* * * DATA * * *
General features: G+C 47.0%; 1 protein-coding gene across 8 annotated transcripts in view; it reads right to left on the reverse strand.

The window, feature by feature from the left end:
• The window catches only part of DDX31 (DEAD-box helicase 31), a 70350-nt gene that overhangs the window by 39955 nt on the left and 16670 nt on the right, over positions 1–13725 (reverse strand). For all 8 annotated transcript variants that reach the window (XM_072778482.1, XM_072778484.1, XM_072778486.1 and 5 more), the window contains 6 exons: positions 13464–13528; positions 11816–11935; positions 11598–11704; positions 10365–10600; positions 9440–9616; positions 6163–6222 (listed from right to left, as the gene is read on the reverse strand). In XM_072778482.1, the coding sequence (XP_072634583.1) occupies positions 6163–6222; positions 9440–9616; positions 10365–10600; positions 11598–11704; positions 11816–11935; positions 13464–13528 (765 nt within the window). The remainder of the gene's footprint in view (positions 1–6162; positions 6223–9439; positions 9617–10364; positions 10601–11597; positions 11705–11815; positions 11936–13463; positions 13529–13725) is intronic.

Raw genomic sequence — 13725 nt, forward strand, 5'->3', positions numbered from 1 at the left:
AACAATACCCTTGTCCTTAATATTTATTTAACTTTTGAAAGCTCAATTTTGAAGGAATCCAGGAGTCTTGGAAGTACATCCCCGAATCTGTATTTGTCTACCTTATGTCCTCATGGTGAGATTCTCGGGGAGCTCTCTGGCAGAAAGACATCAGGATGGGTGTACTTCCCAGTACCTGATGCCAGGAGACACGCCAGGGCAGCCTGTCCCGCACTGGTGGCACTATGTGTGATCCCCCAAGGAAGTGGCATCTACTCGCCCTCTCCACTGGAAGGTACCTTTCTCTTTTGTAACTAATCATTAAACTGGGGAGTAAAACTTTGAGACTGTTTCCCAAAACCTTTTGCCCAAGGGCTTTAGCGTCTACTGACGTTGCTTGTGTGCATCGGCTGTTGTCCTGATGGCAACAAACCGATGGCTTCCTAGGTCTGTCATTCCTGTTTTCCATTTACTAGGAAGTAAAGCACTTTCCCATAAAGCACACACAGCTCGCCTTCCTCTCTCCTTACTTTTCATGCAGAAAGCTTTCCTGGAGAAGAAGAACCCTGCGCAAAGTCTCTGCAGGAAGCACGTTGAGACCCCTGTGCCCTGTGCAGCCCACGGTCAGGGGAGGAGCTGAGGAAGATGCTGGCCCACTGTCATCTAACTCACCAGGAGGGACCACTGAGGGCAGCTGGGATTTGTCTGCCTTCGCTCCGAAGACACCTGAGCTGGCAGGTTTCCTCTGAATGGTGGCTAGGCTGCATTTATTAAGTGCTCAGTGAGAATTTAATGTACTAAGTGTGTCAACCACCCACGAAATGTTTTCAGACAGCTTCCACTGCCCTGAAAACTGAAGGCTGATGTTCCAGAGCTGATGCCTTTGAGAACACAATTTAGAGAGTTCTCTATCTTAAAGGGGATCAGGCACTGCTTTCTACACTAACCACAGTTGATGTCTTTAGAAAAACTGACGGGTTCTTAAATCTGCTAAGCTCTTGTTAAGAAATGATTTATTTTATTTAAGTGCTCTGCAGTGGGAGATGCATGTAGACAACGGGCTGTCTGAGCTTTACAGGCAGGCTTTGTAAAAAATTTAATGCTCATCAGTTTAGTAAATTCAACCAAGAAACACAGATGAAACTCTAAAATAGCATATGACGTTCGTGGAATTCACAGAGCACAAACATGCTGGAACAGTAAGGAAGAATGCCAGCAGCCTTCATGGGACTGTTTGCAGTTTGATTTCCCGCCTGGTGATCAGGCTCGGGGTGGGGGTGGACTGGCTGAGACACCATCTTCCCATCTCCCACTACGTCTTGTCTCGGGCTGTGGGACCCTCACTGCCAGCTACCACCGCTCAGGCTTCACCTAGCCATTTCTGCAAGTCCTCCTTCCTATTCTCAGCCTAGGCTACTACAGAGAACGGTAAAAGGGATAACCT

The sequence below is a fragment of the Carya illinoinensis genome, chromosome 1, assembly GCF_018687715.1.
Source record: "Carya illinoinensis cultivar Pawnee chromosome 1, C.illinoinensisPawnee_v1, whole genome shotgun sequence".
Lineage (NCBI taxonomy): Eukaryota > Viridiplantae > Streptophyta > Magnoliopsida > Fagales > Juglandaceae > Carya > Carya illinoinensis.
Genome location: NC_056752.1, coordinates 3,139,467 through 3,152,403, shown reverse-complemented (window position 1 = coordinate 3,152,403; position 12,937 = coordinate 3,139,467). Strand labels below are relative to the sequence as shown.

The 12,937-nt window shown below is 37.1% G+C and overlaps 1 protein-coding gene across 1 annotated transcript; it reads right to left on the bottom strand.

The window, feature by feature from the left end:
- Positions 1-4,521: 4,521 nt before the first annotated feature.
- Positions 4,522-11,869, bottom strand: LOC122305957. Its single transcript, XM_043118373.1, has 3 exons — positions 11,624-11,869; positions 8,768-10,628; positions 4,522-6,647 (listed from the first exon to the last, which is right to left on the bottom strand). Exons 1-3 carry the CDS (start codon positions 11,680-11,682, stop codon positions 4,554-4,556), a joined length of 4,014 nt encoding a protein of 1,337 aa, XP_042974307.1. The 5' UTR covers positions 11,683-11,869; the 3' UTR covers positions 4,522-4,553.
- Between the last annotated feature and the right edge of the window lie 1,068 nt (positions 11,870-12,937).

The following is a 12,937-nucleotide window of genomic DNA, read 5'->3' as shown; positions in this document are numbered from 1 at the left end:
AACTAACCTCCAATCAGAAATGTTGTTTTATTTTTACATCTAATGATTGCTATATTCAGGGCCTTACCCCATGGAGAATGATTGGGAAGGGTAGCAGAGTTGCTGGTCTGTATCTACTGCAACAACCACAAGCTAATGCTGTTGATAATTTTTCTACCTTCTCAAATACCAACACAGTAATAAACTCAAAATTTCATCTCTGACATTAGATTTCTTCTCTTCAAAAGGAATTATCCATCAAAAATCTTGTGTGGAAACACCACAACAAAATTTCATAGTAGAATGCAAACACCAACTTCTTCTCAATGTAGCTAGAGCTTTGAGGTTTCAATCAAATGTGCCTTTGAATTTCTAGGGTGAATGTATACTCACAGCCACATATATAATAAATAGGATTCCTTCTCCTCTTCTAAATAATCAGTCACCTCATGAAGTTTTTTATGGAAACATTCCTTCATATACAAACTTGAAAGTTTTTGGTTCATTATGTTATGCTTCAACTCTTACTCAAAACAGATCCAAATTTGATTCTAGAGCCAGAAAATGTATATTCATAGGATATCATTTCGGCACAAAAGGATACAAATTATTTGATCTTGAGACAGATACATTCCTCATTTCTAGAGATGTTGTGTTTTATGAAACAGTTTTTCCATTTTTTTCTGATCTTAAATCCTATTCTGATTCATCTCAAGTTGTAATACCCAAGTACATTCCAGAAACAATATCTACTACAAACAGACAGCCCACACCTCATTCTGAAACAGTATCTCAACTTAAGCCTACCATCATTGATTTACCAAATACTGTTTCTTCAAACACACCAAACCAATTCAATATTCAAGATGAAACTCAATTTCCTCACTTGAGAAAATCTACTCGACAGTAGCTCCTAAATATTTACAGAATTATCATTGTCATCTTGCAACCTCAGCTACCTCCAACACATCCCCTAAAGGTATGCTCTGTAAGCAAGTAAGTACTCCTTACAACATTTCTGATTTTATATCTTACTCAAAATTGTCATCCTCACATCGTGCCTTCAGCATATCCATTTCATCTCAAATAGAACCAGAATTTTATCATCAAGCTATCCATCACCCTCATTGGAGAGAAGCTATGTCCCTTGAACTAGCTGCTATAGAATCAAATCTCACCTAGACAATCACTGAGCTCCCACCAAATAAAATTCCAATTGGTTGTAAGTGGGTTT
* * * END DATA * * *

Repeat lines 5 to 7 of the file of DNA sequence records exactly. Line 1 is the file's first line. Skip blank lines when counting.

AACAATACCCTTGTCCTTAATATTTATTTAACTTTTGAAAGCTCAATTTTGAAGGAATCCAGGAGTCTTGGAAGTACATCCCCGAATCTGTATTTGTCTACCTTATGTCCTCATGGTGAGATTCTCGGGGAGCTCTCTGGCAGAAAGACATCAGGATGGGTGTACTTCCCAGTACCTGATGCCAGGAGACACGCCAGGGCAGCCTGTCCCGCACTGGTGGCACTATGTGTGATCCCCCAAGGAAGTGGCATCTACTCGCCCTCTCCACTGGAAGGTACCTTTCTCTTTTGTAACTAATCATTAAACTGGGGAGTAAAACTTTGAGACTGTTTCCCAAAACCTTTTGCCCAAGGGCTTTAGCGTCTACTGACGTTGCTTGTGTGCATCGGCTGTTGTCCTGATGGCAACAAACCGATGGCTTCCTAGGTCTGTCATTCCTGTTTTCCATTTACTAGGAAGTAAAGCACTTTCCCATAAAGCACACACAGCTCGCCTTCCTCTCTCCTTACTTTTCATGCAGAAAGCTTTCCTGGAGAAGAAGAACCCTGCGCAAAGTCTCTGCAGGAAGCACGTTGAGACCCCTGTGCCCTGTGCAGCCCACGGTCAGGGGAGGAGCTGAGGAAGATGCTGGCCCACTGTCATCTAACTCACCAGGAGGGACCACTGAGGGCAGCTGGGATTTGTCTGCCTTCGCTCCGAAGACACCTGAGCTGGCAGGTTTCCTCTGAATGGTGGCTAGGCTGCATTTATTAAGTGCTCAGTGAGAATTTAATGTACTAAGTGTGTCAACCACCCACGAAATGTTTTCAGACAGCTTCCACTGCCCTGAAAACTGAAGGCTGATGTTCCAGAGCTGATGCCTTTGAGAACACAATTTAGAGAGTTCTCTATCTTAAAGGGGATCAGGCACTGCTTTCTACACTAACCACAGTTGATGTCTTTAGAAAAACTGACGGGTTCTTAAATCTGCTAAGCTCTTGTTAAGAAATGATTTATTTTATTTAAGTGCTCTGCAGTGGGAGATGCATGTAGACAACGGGCTGTCTGAGCTTTACAGGCAGGCTTTGTAAAAAATTTAATGCTCATCAGTTTAGTAAATTCAACCAAGAAACACAGATGAAACTCTAAAATAGCATATGACGTTCGTGGAATTCACAGAGCACAAACATGCTGGAACAGTAAGGAAGAATGCCAGCAGCCTTCATGGGACTGTTTGCAGTTTGATTTCCCGCCTGGTGATCAGGCTCGGGGTGGGGGTGGACTGGCTGAGACACCATCTTCCCATCTCCCACTACGTCTTGTCTCGGGCTGTGGGACCCTCACTGCCAGCTACCACCGCTCAGGCTTCACCTAGCCATTTCTGCAAGTCCTCCTTCCTATTCTCAGCCTAGGCTACTACAGAGAACGGTAAAAGGGATAACCT

The sequence below is a fragment of the Carya illinoinensis genome, chromosome 1, assembly GCF_018687715.1.
Source record: "Carya illinoinensis cultivar Pawnee chromosome 1, C.illinoinensisPawnee_v1, whole genome shotgun sequence".